Pagrus pagrus

Family : Sparidae

Text © DrSc Giuliano Russini – Biologist Zoologist


English translation by Mario Beltramini


The Common seabream (Pagrus pagrus) just reminds the dentex and the gilthead © Giuseppe Mazza

The Common seabream (Pagrus pagrus) just reminds the dentex and the gilthead © Giuseppe Mazza

The Common sea bream (Pagrus pagrus Linnaeus, 1758), also called King of sea Bream is a member of the genus Pagrus, family of the Sparids (Sparidae), (including about 127 species), order Perciforms (Perciformes), by some biologists called also Acanthopteri or Percomorpha, which represent the greatest order of bony fishes and, more generally, the greatest order of the vertebrates.

The Pagrus pagrus is a fairly common sparid in the Mediterranean as well as in the eastern Atlantic.

Like all the other members of the family of the Sparidae, also this fish, is actively caught due to the excellent quality of its flesh. It is one of the key points of the Fishing Industry, especially in the Atlantic.


It is endemic to the waters of the Mediterra- nean Sea and of the eastern Atlantic.


The Pagrus pagrus, lives united in schools, also quite crowded, which reach the vicinities of the coastal areas during the summer, that is, at the time of the reproductive period. During the winter, they live offshore, swimming in the “mesopelagic region”, between the 100-200 m of depth.


The Pagrus pagrus, as shape and look, do not much differ from the Common dentex, with which, frequently, are mistaken. The Pagrus pagrus, reaches a maximum length (for both sexes, absence of dimorphism) of 70 cm, and a weight of almost 10 kg; the head is big, convex, and the mouth is equipped, on the front, by canine-like teeth, very sharp, and, on the sides, by molar-like ones. The slender body, covered by scales of normal size, is dark red on the dorsal-caudal parts and silvery, almost white, on the belly, whilst the sides are pinkish and may be adorned by darker dots or striations, almost imperceptible. Also the various fins (caudal, anal, ventral, dorsal and lateral) may be pinkish.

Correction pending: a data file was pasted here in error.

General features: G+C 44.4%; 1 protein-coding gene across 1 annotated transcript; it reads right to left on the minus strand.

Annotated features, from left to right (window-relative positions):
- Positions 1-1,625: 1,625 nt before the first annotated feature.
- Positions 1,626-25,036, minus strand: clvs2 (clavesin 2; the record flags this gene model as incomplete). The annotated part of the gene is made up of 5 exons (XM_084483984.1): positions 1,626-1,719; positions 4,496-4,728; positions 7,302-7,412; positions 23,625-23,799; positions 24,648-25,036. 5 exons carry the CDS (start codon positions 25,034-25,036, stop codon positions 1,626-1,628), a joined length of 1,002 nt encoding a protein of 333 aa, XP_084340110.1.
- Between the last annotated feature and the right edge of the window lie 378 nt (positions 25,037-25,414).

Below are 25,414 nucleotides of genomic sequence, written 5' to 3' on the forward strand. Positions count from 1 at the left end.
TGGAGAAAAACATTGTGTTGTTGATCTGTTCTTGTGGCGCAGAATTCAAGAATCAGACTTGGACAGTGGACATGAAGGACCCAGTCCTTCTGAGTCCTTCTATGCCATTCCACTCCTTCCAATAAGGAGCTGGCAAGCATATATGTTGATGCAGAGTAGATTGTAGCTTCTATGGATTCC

The Pagrus pagrus, ageing, changes sex, the females become males © Giuseppe Mazza

The Pagrus pagrus, ageing, changes sex, the females become males © Giuseppe Mazza

The diet of these fishes, seen also their dental apparatus, is formed of weeds and other vegetal substances as well as of fishes, molluscs and crustaceans, which they easily crumble thanks to the powerful teeth.

This type of teeth has meant that these fishes are caught with robust nets, pots or hooks.

Ethology-Reproductive Biology

They reproduce during the summer, getting closer to the coastal zones. They are hermaphrodite, like all the other members of the family of the Sparids (for instance Sparus aurata), in particular, during the first part of their life, they are “protogynous”, that is, all females initially, and then, through the mechanism of the sexual inversion, and then they become all males, therefore “protandric”. Obviously, the young females will lay the eggs, whilst the older specimens, male, will fecundate them. The sexual maturity (initially, feminine) is reached when 3 years old, with a size of about 25 cm.

Though there are many species of bony fishes running big risks of extinction, and being the order of the Perciforms (to which the Pagrus pagrus belongs), the most important, with several species afferent to this order risking the extinction, the Pagrus pagrus luckily, is not included in these ones, even if it is frequently fished. Evidently, the international commission for the control of the fishing and the Food and Agriculture Organization (FAO) require that during the summer, when the Pagrus pagrus is reproducing, the fishing of the adults as well as that of the fries is to be limited.

Finally, we briefly recall another species of Pagrus much similar to the Pagrus pagrus, even if quite more rare, and much less geographically localized, the (Pagrus ehrenbergi), which frequents also the waters of the Sicilian Sea, which resembles very much also to the Crowned dentex (Dentex coronatus), because, like this species, has the first dorsal rays elongated like filaments. The vulnerability index of this species is of 66 over 100.


Pagrus sedecim Ginsburg, 1952; Pagrus vulgaris Valenciennes, 1830; Sparus pagrus Linnaeus, 1758.


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